Support for Stillbirth and Miscarriage

The loss of a baby through stillbirth or miscarriage is an emotionally traumatic event that no parent ever forgets. Parents who were expecting and anticipating a new life but instead find themselves grieving a death, find it immensely difficult to accept the loss of their baby as a reality.

This can be especially difficult when a mother has given birth to her baby, which was stillborn. She will still experience all of the usual post-natal reactions, which can be particularly distressing when trying to process the death of the baby.

Fathers often also have a lot to cope with. As well as grieving the loss of their child, their concern for the mother makes this an extremely difficult time. The focus among friends and family is often the mother, meaning that fathers are generally asked how the mother is, rather than how they are coping or feeling as fathers. Fathers also need support and ways to express grief after losing their baby.

Many people experience anxiety and guilt in the days following their loss and some individuals go on to develop depression or post-traumatic stress disorder (PTSD). These individuals may find it helpful to discuss their feelings with their doctor or midwife or with other individuals who have also lost their baby.

Support Groups

In the UK, there are a number of support groups available to help people who have lost their baby through miscarriage or stillbirth. A stillbirth and neonatal death charity called “Sands” provides support for anyone who has experienced this loss and runs a telephone helpline people can use to access information and literature about support. The charity also funds research investigating the causes of stillbirth.

There is also a number of other support groups in the UK that provide help for bereaved parents and their family members. The groups are usually run by people who specialise in baby loss, parents who have lost their babies and specialist midwives. Support groups are also available for women who have lost their baby due to a specific cause such as pre-eclampsia, intrahepatic cholestasis (ICP) or group B streptococcus. Examples include “ICP support”, “Action on Pre-eclampsia” and “Group B Strep Support.”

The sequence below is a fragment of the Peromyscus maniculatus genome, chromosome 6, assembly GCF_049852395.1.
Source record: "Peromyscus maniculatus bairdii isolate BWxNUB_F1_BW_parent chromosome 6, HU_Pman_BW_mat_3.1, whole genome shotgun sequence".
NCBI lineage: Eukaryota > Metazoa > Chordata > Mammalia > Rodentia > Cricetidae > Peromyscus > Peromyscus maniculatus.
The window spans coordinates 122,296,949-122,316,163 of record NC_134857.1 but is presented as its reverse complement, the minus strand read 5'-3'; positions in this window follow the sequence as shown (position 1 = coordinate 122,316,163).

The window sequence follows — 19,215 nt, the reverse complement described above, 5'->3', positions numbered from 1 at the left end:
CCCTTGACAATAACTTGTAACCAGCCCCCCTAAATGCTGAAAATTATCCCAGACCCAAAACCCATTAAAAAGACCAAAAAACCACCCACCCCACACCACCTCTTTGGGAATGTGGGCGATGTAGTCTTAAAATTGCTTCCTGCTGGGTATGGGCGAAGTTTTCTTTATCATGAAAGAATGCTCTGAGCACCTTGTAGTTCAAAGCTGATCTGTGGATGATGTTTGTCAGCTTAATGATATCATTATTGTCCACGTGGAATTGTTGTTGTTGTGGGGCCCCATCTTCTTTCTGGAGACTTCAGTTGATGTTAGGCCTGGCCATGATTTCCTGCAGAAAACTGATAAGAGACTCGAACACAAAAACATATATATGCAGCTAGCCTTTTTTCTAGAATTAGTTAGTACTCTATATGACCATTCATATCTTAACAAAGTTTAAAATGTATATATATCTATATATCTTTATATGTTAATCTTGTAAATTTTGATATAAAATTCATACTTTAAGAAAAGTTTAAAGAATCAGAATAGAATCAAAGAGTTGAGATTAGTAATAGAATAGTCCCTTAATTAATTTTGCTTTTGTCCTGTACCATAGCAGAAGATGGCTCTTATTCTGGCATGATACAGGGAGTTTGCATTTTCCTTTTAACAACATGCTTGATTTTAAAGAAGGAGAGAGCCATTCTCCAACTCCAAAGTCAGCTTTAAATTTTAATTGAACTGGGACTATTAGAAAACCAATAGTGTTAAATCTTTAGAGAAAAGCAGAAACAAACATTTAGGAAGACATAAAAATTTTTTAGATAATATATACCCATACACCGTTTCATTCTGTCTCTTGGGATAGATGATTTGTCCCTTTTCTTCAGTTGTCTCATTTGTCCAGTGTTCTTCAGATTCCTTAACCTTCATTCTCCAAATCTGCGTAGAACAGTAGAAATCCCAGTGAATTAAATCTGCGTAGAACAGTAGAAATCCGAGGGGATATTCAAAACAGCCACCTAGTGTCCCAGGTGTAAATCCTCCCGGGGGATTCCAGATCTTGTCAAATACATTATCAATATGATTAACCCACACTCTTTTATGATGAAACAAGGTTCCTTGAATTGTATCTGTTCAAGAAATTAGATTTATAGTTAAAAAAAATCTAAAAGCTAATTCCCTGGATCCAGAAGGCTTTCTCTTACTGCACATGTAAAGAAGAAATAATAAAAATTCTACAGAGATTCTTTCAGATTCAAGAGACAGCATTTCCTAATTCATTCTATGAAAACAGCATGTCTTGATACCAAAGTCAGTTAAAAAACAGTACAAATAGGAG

Further Reading

Last Updated: Feb 27, 2019

Sally Robertson

Written by

Sally Robertson

Sally has a Bachelor's Degree in Biomedical Sciences (B.Sc.). She is a specialist in reviewing and summarising the latest findings across all areas of medicine covered in major, high-impact, world-leading international medical journals, international press conferences and bulletins from governmental agencies and regulatory bodies. At News-Medical, Sally generates daily news features, life science articles and interview coverage.

Citations

Please use one of the following formats to cite this article in your essay, paper or report:

  • APA

    Robertson, Sally. (2019, February 27). Support for Stillbirth and Miscarriage. News-Medical. Retrieved on October 20, 2019 from https://www.news-medical.net/health/Support-for-Stillbirth-and-Miscarriage.aspx.

  • MLA

    Robertson, Sally. "Support for Stillbirth and Miscarriage". News-Medical. 20 October 2019. <https://www.news-medical.net/health/Support-for-Stillbirth-and-Miscarriage.aspx>.

  • Chicago

    Robertson, Sally. "Support for Stillbirth and Miscarriage". News-Medical. https://www.news-medical.net/health/Support-for-Stillbirth-and-Miscarriage.aspx. (accessed October 20, 2019).

  • Harvard

    Robertson, Sally. 2019. Support for Stillbirth and Miscarriage. News-Medical, viewed 20 October 2019, https://www.news-medical.net/health/Support-for-Stillbirth-and-Miscarriage.aspx.

Comments

The opinions expressed here are the views of the writer and do not necessarily reflect the views and opinions of News-Medical.Net.
Post a new comment
Post